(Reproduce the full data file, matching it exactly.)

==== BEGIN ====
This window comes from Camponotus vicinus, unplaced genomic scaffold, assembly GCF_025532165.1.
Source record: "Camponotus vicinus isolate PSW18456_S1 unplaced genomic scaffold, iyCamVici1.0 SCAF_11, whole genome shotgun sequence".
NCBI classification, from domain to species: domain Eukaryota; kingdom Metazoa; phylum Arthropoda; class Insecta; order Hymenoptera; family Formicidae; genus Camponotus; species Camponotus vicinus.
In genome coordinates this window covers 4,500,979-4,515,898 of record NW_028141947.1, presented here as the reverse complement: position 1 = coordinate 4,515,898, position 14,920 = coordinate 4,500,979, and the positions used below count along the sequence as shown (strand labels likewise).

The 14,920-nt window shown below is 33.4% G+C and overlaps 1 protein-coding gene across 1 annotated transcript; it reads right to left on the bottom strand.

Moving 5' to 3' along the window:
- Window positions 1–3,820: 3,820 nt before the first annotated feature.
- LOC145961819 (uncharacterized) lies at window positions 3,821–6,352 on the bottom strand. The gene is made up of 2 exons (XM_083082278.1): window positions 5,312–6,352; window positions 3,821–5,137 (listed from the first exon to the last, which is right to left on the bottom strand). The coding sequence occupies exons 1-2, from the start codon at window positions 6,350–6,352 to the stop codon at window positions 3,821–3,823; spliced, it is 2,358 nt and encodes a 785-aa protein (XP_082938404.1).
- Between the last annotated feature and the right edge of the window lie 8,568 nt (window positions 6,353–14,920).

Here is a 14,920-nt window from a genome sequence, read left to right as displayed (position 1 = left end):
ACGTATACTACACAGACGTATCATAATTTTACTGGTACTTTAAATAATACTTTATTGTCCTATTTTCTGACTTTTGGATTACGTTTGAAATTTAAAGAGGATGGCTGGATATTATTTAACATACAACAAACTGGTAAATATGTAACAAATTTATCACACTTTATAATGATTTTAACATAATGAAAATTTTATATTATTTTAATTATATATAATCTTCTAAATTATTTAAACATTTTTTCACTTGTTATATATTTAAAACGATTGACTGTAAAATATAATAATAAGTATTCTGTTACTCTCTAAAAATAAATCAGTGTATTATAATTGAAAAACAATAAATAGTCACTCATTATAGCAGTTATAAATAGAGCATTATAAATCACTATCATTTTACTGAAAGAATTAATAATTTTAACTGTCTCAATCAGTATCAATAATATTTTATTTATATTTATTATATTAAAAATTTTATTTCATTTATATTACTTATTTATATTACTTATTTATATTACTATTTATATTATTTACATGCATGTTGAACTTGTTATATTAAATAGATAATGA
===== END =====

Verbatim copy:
This window comes from Camponotus vicinus, unplaced genomic scaffold, assembly GCF_025532165.1.
Source record: "Camponotus vicinus isolate PSW18456_S1 unplaced genomic scaffold, iyCamVici1.0 SCAF_11, whole genome shotgun sequence".
NCBI classification, from domain to species: domain Eukaryota; kingdom Metazoa; phylum Arthropoda; class Insecta; order Hymenoptera; family Formicidae; genus Camponotus; species Camponotus vicinus.
In genome coordinates this window covers 4,500,979-4,515,898 of record NW_028141947.1, presented here as the reverse complement: position 1 = coordinate 4,515,898, position 14,920 = coordinate 4,500,979, and the positions used below count along the sequence as shown (strand labels likewise).

The 14,920-nt window shown below is 33.4% G+C and overlaps 1 protein-coding gene across 1 annotated transcript; it reads right to left on the bottom strand.

Moving 5' to 3' along the window:
- Window positions 1–3,820: 3,820 nt before the first annotated feature.
- LOC145961819 (uncharacterized) lies at window positions 3,821–6,352 on the bottom strand. The gene is made up of 2 exons (XM_083082278.1): window positions 5,312–6,352; window positions 3,821–5,137 (listed from the first exon to the last, which is right to left on the bottom strand). The coding sequence occupies exons 1-2, from the start codon at window positions 6,350–6,352 to the stop codon at window positions 3,821–3,823; spliced, it is 2,358 nt and encodes a 785-aa protein (XP_082938404.1).
- Between the last annotated feature and the right edge of the window lie 8,568 nt (window positions 6,353–14,920).

Here is a 14,920-nt window from a genome sequence, read left to right as displayed (position 1 = left end):
ACGTATACTACACAGACGTATCATAATTTTACTGGTACTTTAAATAATACTTTATTGTCCTATTTTCTGACTTTTGGATTACGTTTGAAATTTAAAGAGGATGGCTGGATATTATTTAACATACAACAAACTGGTAAATATGTAACAAATTTATCACACTTTATAATGATTTTAACATAATGAAAATTTTATATTATTTTAATTATATATAATCTTCTAAATTATTTAAACATTTTTTCACTTGTTATATATTTAAAACGATTGACTGTAAAATATAATAATAAGTATTCTGTTACTCTCTAAAAATAAATCAGTGTATTATAATTGAAAAACAATAAATAGTCACTCATTATAGCAGTTATAAATAGAGCATTATAAATCACTATCATTTTACTGAAAGAATTAATAATTTTAACTGTCTCAATCAGTATCAATAATATTTTATTTATATTTATTATATTAAAAATTTTATTTCATTTATATTACTTATTTATATTACTTATTTATATTACTATTTATATTATTTACATGCATGTTGAACTTGTTATATTAAATAGATAATGA